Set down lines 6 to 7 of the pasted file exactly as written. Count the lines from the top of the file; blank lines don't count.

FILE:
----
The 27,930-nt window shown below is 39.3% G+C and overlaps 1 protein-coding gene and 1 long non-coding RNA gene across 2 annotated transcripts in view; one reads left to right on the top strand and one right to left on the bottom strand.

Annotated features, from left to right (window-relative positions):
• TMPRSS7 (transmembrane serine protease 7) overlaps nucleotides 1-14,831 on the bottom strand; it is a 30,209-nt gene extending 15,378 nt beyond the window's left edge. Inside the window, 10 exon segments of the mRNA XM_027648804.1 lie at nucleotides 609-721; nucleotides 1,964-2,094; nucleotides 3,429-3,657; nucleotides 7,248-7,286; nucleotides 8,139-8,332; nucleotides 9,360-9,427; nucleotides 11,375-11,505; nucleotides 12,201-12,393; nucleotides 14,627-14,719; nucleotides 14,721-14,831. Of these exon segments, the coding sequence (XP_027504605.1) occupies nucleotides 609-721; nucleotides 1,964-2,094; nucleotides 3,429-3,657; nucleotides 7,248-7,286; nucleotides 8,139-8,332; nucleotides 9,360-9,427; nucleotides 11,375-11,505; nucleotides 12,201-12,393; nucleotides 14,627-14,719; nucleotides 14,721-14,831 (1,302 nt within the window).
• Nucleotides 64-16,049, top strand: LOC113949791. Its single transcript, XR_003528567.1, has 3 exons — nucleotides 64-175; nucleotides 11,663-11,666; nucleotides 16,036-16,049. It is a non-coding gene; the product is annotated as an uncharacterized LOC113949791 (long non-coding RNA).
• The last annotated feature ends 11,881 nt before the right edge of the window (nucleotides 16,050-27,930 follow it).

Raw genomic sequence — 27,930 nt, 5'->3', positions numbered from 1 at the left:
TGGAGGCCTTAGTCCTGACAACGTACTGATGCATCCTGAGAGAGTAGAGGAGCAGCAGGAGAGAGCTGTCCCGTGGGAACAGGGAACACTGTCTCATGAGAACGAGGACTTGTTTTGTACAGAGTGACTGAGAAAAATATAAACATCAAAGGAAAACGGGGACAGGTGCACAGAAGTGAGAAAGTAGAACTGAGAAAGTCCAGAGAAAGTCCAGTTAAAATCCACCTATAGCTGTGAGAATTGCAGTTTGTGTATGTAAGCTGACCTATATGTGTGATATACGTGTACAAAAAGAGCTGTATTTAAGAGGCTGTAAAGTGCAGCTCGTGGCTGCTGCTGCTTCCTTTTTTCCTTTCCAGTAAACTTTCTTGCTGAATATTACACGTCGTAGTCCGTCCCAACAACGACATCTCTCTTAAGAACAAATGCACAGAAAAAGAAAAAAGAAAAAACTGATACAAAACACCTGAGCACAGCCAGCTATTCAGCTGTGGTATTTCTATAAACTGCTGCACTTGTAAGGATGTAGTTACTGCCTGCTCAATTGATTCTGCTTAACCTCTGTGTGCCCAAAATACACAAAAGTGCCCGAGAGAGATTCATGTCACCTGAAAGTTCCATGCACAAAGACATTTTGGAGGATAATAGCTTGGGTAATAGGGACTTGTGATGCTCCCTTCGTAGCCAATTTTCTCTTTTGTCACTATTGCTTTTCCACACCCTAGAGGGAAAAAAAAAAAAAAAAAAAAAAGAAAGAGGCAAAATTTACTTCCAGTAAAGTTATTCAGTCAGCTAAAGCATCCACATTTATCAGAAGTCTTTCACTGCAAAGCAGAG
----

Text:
Raw genomic sequence — 27,930 nt, 5'->3', positions numbered from 1 at the left:
TGGAGGCCTTAGTCCTGACAACGTACTGATGCATCCTGAGAGAGTAGAGGAGCAGCAGGAGAGAGCTGTCCCGTGGGAACAGGGAACACTGTCTCATGAGAACGAGGACTTGTTTTGTACAGAGTGACTGAGAAAAATATAAACATCAAAGGAAAACGGGGACAGGTGCACAGAAGTGAGAAAGTAGAACTGAGAAAGTCCAGAGAAAGTCCAGTTAAAATCCACCTATAGCTGTGAGAATTGCAGTTTGTGTATGTAAGCTGACCTATATGTGTGATATACGTGTACAAAAAGAGCTGTATTTAAGAGGCTGTAAAGTGCAGCTCGTGGCTGCTGCTGCTTCCTTTTTTCCTTTCCAGTAAACTTTCTTGCTGAATATTACACGTCGTAGTCCGTCCCAACAACGACATCTCTCTTAAGAACAAATGCACAGAAAAAGAAAAAAGAAAAAACTGATACAAAACACCTGAGCACAGCCAGCTATTCAGCTGTGGTATTTCTATAAACTGCTGCACTTGTAAGGATGTAGTTACTGCCTGCTCAATTGATTCTGCTTAACCTCTGTGTGCCCAAAATACACAAAAGTGCCCGAGAGAGATTCATGTCACCTGAAAGTTCCATGCACAAAGACATTTTGGAGGATAATAGCTTGGGTAATAGGGACTTGTGATGCTCCCTTCGTAGCCAATTTTCTCTTTTGTCACTATTGCTTTTCCACACCCTAGAGGGAAAAAAAAAAAAAAAAAAAAAAGAAAGAGGCAAAATTTACTTCCAGTAAAGTTATTCAGTCAGCTAAAGCATCCACATTTATCAGAAGTCTTTCACTGCAAAGCAGAG